Posted by:on June 17th, 2002
Smogtown: Beach City Butchers
Teenage Knockouts: Japanese Murdercycles, Guitars and Guns
Label: Deadbeat Records
Review Date: 2002
Smogtown are the current rulers of the new wave of old school bands. Ok, if you can get past the last inane comment and you’re looking for something to believe in, you’re in the right place. If you’ve already picked up the masterpiece that is Fuhrers of the New Wave and the adept follow up Domesticviolenceand then fear not, because you can sink your teeth into Beach City Butchers, which was originally released as 7 inch, minus one track. Beach City Butchers predates Fuhrers but carries the same vibe, starting with “California Bad Vibrations.” The thing about Smogtown is that they capture the essence of the early 80’s west-coast punk scene without seeming like a nostalgia trip. It’s a perfect blend of sarcasm, twisted wit, and a wonderfully blunt distillation of the facts that make most Smogtown songs instant winners. Chavez looks like a crazed mofo, and sings like one. Guitardo’s riffs are razor sharp with Chip Beef and Tim McVeigh driving home the rhythm section. The last track, “Switchblade New Wave” is an extra not included on the vinyl release, probably for good reason. It’s easily the weakest right off the bat because it tends towards Blitzkrieg Bop to the point of annoyance. Fortunately, it does veer off at the last minute, and it does grow on you. For six out seven tracks you can’t go wrong. The production isn’t on par with their full length releases, but the intensity and the presence is there in spades.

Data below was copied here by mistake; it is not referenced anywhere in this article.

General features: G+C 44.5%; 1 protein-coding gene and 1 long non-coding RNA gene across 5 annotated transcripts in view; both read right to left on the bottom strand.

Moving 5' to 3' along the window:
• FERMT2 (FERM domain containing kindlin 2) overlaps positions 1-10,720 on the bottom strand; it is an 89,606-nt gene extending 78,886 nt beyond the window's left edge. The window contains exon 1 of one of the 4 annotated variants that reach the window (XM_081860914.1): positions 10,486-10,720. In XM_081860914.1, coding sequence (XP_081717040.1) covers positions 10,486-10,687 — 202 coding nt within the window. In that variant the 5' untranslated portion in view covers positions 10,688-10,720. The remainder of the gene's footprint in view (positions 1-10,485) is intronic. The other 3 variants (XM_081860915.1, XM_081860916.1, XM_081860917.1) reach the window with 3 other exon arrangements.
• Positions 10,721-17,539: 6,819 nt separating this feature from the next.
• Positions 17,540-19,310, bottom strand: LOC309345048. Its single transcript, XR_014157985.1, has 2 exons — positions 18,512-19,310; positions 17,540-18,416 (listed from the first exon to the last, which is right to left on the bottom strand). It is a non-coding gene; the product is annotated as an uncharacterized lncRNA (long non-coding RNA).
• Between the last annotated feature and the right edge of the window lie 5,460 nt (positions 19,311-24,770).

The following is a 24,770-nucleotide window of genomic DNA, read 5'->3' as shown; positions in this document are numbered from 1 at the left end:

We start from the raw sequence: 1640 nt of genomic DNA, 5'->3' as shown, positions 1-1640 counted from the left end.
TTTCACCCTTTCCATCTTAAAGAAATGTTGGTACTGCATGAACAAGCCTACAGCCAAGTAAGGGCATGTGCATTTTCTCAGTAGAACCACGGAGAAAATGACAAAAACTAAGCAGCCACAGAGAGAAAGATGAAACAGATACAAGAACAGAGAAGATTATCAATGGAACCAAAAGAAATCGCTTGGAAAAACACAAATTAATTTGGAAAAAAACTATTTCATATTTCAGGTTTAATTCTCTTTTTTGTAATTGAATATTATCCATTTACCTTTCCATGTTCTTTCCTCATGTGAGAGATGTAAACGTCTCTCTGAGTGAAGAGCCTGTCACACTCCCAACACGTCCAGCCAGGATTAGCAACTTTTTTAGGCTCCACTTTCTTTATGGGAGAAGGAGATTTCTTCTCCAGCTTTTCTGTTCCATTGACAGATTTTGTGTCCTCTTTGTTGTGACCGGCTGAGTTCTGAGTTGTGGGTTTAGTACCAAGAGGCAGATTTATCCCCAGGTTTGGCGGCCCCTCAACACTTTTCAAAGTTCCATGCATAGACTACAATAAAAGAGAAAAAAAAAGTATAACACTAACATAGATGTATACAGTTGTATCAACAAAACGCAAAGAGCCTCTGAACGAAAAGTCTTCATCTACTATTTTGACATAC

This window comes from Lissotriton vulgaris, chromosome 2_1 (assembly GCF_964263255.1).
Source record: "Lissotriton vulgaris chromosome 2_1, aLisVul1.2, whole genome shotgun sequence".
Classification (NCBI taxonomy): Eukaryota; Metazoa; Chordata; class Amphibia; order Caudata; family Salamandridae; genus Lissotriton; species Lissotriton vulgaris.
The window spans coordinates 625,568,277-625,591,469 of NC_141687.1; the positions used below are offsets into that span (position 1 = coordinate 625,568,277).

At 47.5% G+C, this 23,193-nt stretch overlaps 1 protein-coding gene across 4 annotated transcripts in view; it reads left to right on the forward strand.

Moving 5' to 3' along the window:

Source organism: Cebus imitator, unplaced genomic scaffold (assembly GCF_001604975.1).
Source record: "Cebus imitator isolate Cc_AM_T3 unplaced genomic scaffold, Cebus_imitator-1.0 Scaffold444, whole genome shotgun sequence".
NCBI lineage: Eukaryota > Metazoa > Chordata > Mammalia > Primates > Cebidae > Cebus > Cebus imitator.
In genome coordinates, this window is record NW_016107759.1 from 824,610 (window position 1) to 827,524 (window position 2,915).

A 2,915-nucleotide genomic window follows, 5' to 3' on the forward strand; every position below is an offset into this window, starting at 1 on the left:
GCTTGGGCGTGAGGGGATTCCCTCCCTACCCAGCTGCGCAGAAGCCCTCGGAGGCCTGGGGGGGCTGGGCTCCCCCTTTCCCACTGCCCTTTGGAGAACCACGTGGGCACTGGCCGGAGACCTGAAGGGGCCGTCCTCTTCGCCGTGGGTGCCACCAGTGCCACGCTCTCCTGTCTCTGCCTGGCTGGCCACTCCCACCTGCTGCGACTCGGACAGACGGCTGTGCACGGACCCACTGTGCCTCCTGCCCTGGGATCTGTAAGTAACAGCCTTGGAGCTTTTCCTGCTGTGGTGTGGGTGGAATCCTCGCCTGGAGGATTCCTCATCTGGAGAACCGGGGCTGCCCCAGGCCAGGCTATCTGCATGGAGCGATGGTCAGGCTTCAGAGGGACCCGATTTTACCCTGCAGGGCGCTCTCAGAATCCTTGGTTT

The problem with most split cd’s is that at least one of the bands suck. That is definitely not the case with the Teenage Knockouts. If Smogtown represents the “punk” in punk rock, then the Teenage Knockouts come from the vein of punk rock that essentially pairs traditional garage rock and even power pop with updated snotty vocals. It’s gritty pop-rock songs about girls, cars, and rocking out. You know, your basic 50’s style teenage rock and roll sung by disaffected youth of California. Like Buddy Holly if he lived in the TR house from Suburbia. Don’t call these guys soft unless you relish the thought of catching a beer stained creeper in the ass. The strongest track on the ep is “School Girl Desire.” It’s a traditional dittie about teenage love complete with a short spoken narration, except one of the parties involved is no longer a teenager. Another instant classic. Japanese Murdercycles, Guitars and Guns may have an unwieldy title, but it’s easy on your ears.
I can’t vouch for the teenage Knockouts’ other releases, if they exist, but this one is a winner. Combine it with some killer Smogtown material and a very cheap price, and you’ve got a no-brainer. Pick up this split cd today, or order it direct from Deadbeat records for $10 post paid.
Online Action: dead-beat-records.com
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